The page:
Further exemptions leave more of my constituents without protections from unreasonable rent hikes: buildings built in 2009 or later are exempt for thirty years since the time of their construction, which leaves out more than 16,961 units in our district. And because the new version exempts units based on the landlord’s portfolio size rather than the number of units in a building, lack of transparency in LLCs and other loopholes can result in many tenants not being able to use the protections, especially without the help of a lawyer. The original bill was designed to be a tool tenants can use to negotiate a lease renewal or fight eviction without having to necessarily go to court, therefore helping to decrease the number of eviction cases, but the new version is written to be primarily enforced in an already overwhelmed housing court, and it was passed without any new funding for legal services to support the law. It’s frustrating to regularly see protections for our constituents get turned into bureaucratic mazes that are difficult to navigate.

We’re often told in this line of work to not let the perfect become the enemy of the good, but in reality we’re always making compromises that leave little trace of what used to be good. The Governor, with the real estate industry at her side, has chipped away at Good Cause Eviction to such an extent that it can no longer do many of the things it was intended to do. However, it’s worth noting that without last minute changes we were able to push through the Assembly, the deal for upstate was going to be much worse. Smaller localities like Tivoli and the Village of Saugerties were going to be denied the choice of opting in altogether, and localities were not going to be able to modify the number of units in the portfolio size exemption, which they can do in the final version we passed. My office will be focusing on providing support and legislative briefings to the localities in our district so that as many as possible can opt-in. And we’ll also be serving as a resource to tenants so that we can reap maximum benefits from what we were able to pass. It breaks my heart to think of those we’re leaving behind.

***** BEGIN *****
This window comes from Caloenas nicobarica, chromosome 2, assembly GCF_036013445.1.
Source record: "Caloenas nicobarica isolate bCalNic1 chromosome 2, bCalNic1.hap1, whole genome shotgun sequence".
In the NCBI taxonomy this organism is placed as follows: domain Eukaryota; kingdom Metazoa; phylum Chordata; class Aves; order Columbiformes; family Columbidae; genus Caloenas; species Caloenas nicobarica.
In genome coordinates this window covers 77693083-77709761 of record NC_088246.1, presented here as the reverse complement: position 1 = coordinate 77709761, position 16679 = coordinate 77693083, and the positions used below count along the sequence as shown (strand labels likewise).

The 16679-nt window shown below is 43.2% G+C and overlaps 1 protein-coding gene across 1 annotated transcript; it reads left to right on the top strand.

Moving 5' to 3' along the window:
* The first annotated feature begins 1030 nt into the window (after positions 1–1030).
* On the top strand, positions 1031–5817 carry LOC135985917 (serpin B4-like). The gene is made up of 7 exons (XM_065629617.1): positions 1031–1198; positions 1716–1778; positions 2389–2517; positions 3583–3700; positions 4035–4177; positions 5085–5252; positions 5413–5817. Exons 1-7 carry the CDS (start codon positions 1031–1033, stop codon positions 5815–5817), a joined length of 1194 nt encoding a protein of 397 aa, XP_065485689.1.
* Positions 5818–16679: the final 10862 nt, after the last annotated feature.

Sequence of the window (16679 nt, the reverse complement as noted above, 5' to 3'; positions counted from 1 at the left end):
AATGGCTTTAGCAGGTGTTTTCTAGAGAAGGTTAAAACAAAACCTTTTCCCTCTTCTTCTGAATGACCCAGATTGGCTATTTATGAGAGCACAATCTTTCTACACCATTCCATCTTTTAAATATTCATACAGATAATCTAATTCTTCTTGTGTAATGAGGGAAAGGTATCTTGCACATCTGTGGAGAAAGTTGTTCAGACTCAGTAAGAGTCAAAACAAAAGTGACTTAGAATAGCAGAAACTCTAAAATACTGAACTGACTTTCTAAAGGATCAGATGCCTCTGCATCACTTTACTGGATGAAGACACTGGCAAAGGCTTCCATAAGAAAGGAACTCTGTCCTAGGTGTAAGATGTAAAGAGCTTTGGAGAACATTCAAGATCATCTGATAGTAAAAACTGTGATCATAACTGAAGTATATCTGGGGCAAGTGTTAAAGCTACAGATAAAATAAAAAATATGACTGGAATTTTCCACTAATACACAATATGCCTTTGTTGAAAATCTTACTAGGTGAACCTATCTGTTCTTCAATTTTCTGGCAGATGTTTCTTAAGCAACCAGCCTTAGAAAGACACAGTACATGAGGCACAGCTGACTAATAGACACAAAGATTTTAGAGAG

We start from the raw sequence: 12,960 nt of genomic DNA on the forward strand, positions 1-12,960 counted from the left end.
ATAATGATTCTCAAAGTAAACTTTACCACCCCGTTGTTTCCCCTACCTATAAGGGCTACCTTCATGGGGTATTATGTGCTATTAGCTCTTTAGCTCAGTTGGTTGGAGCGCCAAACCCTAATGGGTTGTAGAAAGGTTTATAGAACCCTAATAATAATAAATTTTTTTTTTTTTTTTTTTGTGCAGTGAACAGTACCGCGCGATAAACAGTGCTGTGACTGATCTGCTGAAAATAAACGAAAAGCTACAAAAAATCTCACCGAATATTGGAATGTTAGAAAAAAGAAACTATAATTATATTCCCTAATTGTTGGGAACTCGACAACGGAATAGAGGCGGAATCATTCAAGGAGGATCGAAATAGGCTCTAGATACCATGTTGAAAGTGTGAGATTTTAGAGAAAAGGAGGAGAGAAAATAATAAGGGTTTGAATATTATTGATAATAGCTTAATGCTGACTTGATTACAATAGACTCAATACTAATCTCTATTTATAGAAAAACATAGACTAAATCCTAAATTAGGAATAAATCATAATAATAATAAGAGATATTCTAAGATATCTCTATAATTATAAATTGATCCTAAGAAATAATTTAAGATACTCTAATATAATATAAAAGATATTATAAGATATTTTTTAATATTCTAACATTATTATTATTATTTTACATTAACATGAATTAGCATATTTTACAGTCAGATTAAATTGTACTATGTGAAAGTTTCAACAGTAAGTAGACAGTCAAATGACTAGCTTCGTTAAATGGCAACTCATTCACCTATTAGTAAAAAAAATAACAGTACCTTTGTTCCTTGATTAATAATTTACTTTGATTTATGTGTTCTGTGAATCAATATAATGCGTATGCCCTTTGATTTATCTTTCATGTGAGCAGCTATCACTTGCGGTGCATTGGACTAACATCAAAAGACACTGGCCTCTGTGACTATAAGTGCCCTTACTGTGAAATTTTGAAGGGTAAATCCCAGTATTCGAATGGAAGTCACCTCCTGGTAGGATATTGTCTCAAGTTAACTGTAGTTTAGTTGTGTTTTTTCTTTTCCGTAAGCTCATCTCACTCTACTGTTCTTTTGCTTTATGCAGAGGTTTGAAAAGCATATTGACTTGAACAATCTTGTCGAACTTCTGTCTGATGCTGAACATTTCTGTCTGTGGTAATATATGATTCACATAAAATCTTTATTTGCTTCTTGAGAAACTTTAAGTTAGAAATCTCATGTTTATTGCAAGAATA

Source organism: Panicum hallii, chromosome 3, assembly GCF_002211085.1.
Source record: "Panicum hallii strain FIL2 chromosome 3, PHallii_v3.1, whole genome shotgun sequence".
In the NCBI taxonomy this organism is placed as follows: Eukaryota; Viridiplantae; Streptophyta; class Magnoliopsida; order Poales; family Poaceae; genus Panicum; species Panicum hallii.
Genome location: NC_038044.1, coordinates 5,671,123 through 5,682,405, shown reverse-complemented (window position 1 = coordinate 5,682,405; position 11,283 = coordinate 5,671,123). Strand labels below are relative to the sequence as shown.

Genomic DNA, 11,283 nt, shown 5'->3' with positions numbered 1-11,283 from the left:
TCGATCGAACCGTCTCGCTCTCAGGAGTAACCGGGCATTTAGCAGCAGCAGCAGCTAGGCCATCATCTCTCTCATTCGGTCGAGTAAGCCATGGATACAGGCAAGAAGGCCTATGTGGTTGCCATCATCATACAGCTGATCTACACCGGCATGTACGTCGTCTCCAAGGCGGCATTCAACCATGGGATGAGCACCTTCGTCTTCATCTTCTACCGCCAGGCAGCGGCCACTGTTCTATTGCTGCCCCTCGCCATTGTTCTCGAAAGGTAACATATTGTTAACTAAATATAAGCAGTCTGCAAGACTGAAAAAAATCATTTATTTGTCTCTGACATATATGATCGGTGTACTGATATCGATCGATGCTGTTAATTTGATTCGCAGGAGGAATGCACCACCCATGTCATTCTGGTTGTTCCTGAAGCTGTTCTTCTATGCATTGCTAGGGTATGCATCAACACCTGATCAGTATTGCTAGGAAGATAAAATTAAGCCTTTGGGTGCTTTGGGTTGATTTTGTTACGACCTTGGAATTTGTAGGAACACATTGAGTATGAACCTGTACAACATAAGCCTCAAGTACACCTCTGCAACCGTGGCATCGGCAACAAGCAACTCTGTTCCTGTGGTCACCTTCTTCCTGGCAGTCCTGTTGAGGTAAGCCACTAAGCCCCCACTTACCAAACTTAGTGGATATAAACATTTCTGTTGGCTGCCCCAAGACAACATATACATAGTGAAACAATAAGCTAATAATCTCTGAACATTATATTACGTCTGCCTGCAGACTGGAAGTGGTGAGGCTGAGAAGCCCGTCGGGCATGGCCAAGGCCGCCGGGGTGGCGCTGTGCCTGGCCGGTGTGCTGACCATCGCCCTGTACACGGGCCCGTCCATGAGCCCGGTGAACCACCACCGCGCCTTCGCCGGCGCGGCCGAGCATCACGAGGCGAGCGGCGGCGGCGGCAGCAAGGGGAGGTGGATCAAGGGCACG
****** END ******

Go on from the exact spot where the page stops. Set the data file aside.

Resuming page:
Another failure of this deal is the absence of the Housing Access Voucher Program, which the legislature pushed for but the Governor rejected. A $250 million investment would have helped localities like Ulster County address the crisis in emergency housing by providing rental assistance to move people from motels to stable housing close to their jobs and families. We’re always in an uproar about public safety but we’re unwilling to take the most basic steps to alleviate crises at the ground level.”

Ulster County Executive Jen Metzger shared Shrestha’s disappointment in lack of voucher funding in the housing deal: “I am disappointed that the $250 million Housing Access Voucher Program proposed by both the Senate and Assembly did not make it into the final budget. In Ulster County, we have an unprecedented number of families whose lives have been upended by the housing affordability crisis, living in emergency housing—typically motel rooms—for as much as two years or more, often far from where their children attend school. The Housing Access Voucher Program would have helped them afford a permanent home and would have helped other individuals and families who are at risk of losing their homes. Expanding the supply of affordable housing is a critical solution to the housing crisis, but it is one that takes time and our residents who are unhoused or in danger of losing their homes need help now.”